Canada Day

Hello virtual crew members and fellow adventurers!

Eric here catching you up to date on the travels of Still Waters II.

This week the crew has been travelling the Rideau Canal between Ottawa and Kingston, Ontario.  Click on the Travel Map above or this link to see the day-by-day travel log.

Still Waters II on the blue line waiting to enter the canal


But first a little history lesson on the Rideau Canal.

The Canal has had three periods of usage.  The canal was initially built to be used by the military to move troops and supplies further away from the American border along the St Lawrence River following the War of 1812.   The canal was started in 1827 and opened in 1832.

The canal was never used for its designed purpose, but caused an economic boom to the towns up and down the canal as freight was shipped using the canal.  As railroads began to dominate the shipping business the canal freight business peaked around 1860.  However, the canal continued to be used for commercial purposes into the 1920’s.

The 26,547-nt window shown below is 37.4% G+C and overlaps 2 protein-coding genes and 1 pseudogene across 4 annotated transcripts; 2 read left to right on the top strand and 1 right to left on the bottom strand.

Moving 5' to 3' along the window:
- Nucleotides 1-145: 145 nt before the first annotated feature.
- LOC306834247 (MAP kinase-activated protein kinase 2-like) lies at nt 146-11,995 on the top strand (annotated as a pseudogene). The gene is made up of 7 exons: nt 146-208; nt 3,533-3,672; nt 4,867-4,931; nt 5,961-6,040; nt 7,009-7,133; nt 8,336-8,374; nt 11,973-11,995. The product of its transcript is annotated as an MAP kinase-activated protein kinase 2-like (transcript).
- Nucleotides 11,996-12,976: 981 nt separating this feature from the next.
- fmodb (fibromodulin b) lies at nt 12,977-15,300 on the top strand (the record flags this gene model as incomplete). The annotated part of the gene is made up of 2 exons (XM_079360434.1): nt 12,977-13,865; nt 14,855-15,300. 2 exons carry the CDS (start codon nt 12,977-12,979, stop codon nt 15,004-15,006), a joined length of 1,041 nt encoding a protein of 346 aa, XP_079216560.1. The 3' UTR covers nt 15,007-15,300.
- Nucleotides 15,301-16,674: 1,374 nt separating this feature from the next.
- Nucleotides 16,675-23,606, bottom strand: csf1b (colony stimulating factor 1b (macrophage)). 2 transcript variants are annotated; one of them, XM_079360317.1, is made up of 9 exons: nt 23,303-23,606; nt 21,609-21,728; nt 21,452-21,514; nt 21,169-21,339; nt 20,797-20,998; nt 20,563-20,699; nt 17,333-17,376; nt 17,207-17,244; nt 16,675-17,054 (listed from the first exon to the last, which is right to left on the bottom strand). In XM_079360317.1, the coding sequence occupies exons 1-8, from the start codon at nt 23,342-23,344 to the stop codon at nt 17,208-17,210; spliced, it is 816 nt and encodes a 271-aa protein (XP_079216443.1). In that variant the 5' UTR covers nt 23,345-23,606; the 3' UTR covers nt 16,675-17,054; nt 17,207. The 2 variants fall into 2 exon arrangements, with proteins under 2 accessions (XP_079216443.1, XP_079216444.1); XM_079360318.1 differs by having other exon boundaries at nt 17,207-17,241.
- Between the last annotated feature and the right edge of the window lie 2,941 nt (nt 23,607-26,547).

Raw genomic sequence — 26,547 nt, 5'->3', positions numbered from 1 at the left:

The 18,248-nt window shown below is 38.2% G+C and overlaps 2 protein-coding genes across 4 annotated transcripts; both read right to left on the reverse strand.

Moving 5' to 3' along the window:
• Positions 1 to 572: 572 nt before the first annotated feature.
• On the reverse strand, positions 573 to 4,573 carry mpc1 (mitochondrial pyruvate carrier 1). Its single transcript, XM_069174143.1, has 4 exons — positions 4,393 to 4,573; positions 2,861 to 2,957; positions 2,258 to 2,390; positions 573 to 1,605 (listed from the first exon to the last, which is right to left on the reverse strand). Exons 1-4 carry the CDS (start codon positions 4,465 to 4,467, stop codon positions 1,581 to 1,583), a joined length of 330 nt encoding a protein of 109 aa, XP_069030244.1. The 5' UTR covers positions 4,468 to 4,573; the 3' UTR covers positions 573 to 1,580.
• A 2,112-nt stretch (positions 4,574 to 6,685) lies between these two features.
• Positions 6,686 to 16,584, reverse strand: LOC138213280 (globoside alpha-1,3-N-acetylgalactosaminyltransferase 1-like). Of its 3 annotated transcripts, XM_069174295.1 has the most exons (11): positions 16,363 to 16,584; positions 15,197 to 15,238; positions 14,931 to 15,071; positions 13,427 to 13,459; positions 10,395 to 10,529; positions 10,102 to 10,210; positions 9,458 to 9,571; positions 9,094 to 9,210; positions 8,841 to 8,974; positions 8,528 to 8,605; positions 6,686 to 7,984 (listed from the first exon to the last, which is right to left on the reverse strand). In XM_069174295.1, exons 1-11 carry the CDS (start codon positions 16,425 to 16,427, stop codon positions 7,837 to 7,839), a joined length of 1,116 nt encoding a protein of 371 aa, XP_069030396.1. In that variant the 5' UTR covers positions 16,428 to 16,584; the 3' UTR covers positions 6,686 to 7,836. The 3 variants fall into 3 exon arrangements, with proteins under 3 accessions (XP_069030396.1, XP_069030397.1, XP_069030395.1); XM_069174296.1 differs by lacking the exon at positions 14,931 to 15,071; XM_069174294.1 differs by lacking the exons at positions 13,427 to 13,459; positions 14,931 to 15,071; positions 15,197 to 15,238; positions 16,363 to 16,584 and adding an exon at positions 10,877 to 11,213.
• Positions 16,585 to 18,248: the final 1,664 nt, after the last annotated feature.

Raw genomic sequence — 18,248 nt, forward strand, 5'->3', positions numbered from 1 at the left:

The canal in now used mainly by pleasure boat craft who make the 125 mile run from Kingston to Ottawa.  From Kingston, 14 locks are used to raise the pleasure craft 165 feet.  Then 31 locks are used to lower the pleasure craft 275 feet into the Ottawa River.  However, our cruise director is taking us in the opposite direction, so we will be cruising from Ottawa to Kingston.  These left handed cruise directors seem to do everything backwards.